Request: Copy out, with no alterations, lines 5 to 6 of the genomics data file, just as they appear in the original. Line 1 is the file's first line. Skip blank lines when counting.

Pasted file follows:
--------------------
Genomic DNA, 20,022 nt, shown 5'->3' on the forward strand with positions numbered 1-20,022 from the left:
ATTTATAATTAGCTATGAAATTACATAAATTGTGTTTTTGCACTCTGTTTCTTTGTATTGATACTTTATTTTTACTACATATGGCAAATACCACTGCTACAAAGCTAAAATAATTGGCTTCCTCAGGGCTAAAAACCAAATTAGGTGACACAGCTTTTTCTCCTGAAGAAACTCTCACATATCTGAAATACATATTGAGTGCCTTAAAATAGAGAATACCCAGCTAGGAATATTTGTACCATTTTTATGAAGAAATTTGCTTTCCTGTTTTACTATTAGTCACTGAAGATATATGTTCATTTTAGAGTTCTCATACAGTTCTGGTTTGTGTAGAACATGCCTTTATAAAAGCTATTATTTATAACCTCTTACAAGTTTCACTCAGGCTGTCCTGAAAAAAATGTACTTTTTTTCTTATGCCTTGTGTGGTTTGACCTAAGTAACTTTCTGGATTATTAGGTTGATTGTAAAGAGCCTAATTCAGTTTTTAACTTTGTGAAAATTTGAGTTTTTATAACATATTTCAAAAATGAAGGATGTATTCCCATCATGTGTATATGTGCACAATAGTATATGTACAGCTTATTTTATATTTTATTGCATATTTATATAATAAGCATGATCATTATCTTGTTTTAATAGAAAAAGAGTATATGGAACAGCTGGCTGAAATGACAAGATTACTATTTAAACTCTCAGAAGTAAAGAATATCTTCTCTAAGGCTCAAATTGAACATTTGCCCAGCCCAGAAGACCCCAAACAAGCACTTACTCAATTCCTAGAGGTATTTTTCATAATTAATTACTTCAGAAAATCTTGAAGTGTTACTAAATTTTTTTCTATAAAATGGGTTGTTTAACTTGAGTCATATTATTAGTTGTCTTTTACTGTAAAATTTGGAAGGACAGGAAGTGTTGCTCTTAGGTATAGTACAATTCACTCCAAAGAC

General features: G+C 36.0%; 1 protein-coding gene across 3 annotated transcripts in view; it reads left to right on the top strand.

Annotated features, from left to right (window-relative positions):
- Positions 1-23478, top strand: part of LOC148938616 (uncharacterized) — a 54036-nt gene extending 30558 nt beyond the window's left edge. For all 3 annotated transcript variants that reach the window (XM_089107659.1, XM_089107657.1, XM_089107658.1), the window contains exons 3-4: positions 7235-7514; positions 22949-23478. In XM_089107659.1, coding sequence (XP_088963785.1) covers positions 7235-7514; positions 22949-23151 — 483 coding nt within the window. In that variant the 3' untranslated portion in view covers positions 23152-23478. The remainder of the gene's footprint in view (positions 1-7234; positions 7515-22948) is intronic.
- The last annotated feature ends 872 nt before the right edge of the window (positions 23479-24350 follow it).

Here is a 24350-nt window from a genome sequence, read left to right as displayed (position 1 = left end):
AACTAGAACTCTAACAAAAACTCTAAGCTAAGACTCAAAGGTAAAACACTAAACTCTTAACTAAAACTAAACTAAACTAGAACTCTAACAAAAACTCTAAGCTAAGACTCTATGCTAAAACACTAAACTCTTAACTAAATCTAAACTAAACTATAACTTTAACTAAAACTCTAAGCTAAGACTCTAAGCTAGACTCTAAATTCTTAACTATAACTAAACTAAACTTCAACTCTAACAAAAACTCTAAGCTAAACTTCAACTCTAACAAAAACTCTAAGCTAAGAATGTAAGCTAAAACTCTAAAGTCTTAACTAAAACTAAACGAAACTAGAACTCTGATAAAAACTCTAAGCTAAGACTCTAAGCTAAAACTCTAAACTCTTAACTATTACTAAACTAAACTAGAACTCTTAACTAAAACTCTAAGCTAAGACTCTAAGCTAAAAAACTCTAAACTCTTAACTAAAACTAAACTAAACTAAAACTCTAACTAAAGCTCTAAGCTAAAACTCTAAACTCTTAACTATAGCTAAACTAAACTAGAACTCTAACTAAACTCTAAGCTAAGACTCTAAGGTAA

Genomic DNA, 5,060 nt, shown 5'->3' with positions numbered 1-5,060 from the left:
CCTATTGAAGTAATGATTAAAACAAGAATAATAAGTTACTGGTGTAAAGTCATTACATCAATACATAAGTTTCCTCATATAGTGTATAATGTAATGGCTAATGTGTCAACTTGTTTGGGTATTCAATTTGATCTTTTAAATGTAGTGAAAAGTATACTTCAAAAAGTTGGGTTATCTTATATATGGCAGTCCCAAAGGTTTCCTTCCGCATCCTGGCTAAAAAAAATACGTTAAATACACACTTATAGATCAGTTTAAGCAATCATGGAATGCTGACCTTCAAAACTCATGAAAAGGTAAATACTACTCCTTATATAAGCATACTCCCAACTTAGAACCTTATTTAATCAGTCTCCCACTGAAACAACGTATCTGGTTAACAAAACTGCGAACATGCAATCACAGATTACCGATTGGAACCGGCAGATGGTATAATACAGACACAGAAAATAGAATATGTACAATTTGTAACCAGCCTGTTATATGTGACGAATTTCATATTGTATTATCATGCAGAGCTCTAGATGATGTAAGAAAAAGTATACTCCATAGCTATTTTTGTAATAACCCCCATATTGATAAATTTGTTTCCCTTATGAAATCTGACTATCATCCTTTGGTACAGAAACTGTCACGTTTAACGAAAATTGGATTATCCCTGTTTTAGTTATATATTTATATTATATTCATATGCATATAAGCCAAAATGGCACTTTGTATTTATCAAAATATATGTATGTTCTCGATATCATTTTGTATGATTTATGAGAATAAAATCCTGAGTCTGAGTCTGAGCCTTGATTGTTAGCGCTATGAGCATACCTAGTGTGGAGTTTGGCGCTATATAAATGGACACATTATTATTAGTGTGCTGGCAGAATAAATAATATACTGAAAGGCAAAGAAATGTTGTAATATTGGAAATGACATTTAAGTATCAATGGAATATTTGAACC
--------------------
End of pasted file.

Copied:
- Positions 1-23478, top strand: part of LOC148938616 (uncharacterized) — a 54036-nt gene extending 30558 nt beyond the window's left edge. For all 3 annotated transcript variants that reach the window (XM_089107659.1, XM_089107657.1, XM_089107658.1), the window contains exons 3-4: positions 7235-7514; positions 22949-23478. In XM_089107659.1, coding sequence (XP_088963785.1) covers positions 7235-7514; positions 22949-23151 — 483 coding nt within the window. In that variant the 3' untranslated portion in view covers positions 23152-23478. The remainder of the gene's footprint in view (positions 1-7234; positions 7515-22948) is intronic.
- The last annotated feature ends 872 nt before the right edge of the window (positions 23479-24350 follow it).